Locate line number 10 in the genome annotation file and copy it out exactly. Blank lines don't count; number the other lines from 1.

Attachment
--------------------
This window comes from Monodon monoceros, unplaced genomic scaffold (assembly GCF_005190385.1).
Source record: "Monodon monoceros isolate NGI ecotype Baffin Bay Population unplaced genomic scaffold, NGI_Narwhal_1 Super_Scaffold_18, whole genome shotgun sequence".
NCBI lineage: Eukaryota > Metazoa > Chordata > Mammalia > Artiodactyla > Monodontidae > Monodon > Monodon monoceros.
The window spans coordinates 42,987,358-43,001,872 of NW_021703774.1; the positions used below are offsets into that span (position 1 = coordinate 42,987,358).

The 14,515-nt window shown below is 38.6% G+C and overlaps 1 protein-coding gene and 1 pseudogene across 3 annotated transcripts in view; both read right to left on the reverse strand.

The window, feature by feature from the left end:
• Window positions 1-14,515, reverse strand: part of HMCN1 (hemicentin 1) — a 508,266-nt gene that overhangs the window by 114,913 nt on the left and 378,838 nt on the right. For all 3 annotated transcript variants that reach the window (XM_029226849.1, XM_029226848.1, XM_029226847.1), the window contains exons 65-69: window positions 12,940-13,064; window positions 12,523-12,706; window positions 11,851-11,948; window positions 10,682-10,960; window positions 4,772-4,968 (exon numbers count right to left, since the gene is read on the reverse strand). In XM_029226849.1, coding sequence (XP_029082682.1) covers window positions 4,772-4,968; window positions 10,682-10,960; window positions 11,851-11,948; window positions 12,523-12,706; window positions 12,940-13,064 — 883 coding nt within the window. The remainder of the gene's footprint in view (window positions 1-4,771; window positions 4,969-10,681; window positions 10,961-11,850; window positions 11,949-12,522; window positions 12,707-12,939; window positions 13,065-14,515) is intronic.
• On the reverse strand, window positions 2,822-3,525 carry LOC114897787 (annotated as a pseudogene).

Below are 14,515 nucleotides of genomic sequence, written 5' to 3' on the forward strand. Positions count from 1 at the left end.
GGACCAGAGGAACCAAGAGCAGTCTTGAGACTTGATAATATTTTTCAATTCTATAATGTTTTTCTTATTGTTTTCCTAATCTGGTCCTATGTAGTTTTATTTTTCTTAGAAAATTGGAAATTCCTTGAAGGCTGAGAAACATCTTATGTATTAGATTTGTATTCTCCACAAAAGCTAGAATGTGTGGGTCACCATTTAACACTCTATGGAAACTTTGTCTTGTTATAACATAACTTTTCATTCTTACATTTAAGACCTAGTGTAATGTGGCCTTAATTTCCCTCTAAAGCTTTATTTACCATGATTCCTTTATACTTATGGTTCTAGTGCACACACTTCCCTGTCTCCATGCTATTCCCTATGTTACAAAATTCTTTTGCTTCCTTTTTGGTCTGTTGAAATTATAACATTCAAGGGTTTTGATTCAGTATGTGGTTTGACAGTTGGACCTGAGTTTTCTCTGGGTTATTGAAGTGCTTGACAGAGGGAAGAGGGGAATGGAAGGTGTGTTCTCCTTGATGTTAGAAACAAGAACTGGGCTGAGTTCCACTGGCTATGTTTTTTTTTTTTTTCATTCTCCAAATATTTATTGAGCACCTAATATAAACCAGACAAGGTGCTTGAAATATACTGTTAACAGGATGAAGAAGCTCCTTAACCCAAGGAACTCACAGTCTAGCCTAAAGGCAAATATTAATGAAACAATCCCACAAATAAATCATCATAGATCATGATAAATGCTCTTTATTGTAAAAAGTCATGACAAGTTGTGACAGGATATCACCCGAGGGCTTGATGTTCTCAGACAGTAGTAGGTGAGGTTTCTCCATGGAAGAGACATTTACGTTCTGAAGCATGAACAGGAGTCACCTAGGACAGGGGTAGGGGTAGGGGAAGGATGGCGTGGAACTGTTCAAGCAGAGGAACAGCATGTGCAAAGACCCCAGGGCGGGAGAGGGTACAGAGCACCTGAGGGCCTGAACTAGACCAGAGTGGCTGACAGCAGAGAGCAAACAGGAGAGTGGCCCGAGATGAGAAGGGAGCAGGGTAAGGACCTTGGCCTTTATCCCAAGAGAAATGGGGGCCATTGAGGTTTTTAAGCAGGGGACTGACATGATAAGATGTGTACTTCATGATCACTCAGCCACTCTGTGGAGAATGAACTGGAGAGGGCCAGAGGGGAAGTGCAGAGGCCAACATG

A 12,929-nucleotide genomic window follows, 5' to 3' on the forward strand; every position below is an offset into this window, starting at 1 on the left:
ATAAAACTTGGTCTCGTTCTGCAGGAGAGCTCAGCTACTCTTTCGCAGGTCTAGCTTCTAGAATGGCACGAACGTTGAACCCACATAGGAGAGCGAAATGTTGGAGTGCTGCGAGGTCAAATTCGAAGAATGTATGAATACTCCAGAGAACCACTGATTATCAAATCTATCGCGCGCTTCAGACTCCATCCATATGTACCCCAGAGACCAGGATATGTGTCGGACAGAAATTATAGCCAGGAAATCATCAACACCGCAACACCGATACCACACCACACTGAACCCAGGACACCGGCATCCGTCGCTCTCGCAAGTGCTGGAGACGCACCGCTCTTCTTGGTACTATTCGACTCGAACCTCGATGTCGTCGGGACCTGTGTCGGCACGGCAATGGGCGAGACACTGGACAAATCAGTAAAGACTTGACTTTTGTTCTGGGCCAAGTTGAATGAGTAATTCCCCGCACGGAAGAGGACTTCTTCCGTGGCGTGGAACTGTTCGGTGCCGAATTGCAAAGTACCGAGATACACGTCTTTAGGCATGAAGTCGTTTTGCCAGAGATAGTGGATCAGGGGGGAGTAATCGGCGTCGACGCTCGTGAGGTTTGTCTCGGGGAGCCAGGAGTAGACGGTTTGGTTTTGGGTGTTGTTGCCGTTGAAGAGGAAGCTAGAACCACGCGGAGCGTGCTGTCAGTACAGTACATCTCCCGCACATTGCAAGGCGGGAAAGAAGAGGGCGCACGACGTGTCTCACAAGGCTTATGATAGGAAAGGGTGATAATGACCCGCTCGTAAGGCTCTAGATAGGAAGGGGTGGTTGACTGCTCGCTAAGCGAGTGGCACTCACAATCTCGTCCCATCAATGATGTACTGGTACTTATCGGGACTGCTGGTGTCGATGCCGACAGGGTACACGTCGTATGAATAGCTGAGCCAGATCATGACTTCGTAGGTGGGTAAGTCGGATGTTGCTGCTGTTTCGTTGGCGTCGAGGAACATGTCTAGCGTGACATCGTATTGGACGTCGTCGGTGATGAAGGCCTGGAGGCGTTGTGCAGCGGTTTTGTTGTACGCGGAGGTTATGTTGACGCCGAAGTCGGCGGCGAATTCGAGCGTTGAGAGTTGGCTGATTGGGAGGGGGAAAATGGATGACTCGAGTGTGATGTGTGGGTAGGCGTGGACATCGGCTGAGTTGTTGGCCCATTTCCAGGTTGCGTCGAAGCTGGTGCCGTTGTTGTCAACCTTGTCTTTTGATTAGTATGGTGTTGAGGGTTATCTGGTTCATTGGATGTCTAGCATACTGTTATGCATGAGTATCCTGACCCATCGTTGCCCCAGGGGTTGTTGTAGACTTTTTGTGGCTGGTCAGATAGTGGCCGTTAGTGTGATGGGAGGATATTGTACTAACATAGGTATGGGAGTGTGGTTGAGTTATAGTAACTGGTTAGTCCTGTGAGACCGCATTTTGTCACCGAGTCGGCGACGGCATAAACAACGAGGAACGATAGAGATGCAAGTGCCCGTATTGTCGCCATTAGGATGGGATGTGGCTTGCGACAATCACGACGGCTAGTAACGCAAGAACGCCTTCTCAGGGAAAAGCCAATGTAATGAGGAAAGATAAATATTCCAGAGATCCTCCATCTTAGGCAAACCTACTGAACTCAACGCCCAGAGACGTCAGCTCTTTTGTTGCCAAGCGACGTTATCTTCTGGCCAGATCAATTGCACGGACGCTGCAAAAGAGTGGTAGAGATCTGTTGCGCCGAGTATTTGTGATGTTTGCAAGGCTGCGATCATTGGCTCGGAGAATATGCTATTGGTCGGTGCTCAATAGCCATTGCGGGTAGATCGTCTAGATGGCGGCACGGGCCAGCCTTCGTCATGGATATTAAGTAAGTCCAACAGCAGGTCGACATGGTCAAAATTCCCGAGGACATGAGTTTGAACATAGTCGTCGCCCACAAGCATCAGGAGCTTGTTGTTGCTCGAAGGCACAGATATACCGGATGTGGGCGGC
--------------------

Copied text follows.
GGACCAGAGGAACCAAGAGCAGTCTTGAGACTTGATAATATTTTTCAATTCTATAATGTTTTTCTTATTGTTTTCCTAATCTGGTCCTATGTAGTTTTATTTTTCTTAGAAAATTGGAAATTCCTTGAAGGCTGAGAAACATCTTATGTATTAGATTTGTATTCTCCACAAAAGCTAGAATGTGTGGGTCACCATTTAACACTCTATGGAAACTTTGTCTTGTTATAACATAACTTTTCATTCTTACATTTAAGACCTAGTGTAATGTGGCCTTAATTTCCCTCTAAAGCTTTATTTACCATGATTCCTTTATACTTATGGTTCTAGTGCACACACTTCCCTGTCTCCATGCTATTCCCTATGTTACAAAATTCTTTTGCTTCCTTTTTGGTCTGTTGAAATTATAACATTCAAGGGTTTTGATTCAGTATGTGGTTTGACAGTTGGACCTGAGTTTTCTCTGGGTTATTGAAGTGCTTGACAGAGGGAAGAGGGGAATGGAAGGTGTGTTCTCCTTGATGTTAGAAACAAGAACTGGGCTGAGTTCCACTGGCTATGTTTTTTTTTTTTTTCATTCTCCAAATATTTATTGAGCACCTAATATAAACCAGACAAGGTGCTTGAAATATACTGTTAACAGGATGAAGAAGCTCCTTAACCCAAGGAACTCACAGTCTAGCCTAAAGGCAAATATTAATGAAACAATCCCACAAATAAATCATCATAGATCATGATAAATGCTCTTTATTGTAAAAAGTCATGACAAGTTGTGACAGGATATCACCCGAGGGCTTGATGTTCTCAGACAGTAGTAGGTGAGGTTTCTCCATGGAAGAGACATTTACGTTCTGAAGCATGAACAGGAGTCACCTAGGACAGGGGTAGGGGTAGGGGAAGGATGGCGTGGAACTGTTCAAGCAGAGGAACAGCATGTGCAAAGACCCCAGGGCGGGAGAGGGTACAGAGCACCTGAGGGCCTGAACTAGACCAGAGTGGCTGACAGCAGAGAGCAAACAGGAGAGTGGCCCGAGATGAGAAGGGAGCAGGGTAAGGACCTTGGCCTTTATCCCAAGAGAAATGGGGGCCATTGAGGTTTTTAAGCAGGGGACTGACATGATAAGATGTGTACTTCATGATCACTCAGCCACTCTGTGGAGAATGAACTGGAGAGGGCCAGAGGGGAAGTGCAGAGGCCAACATG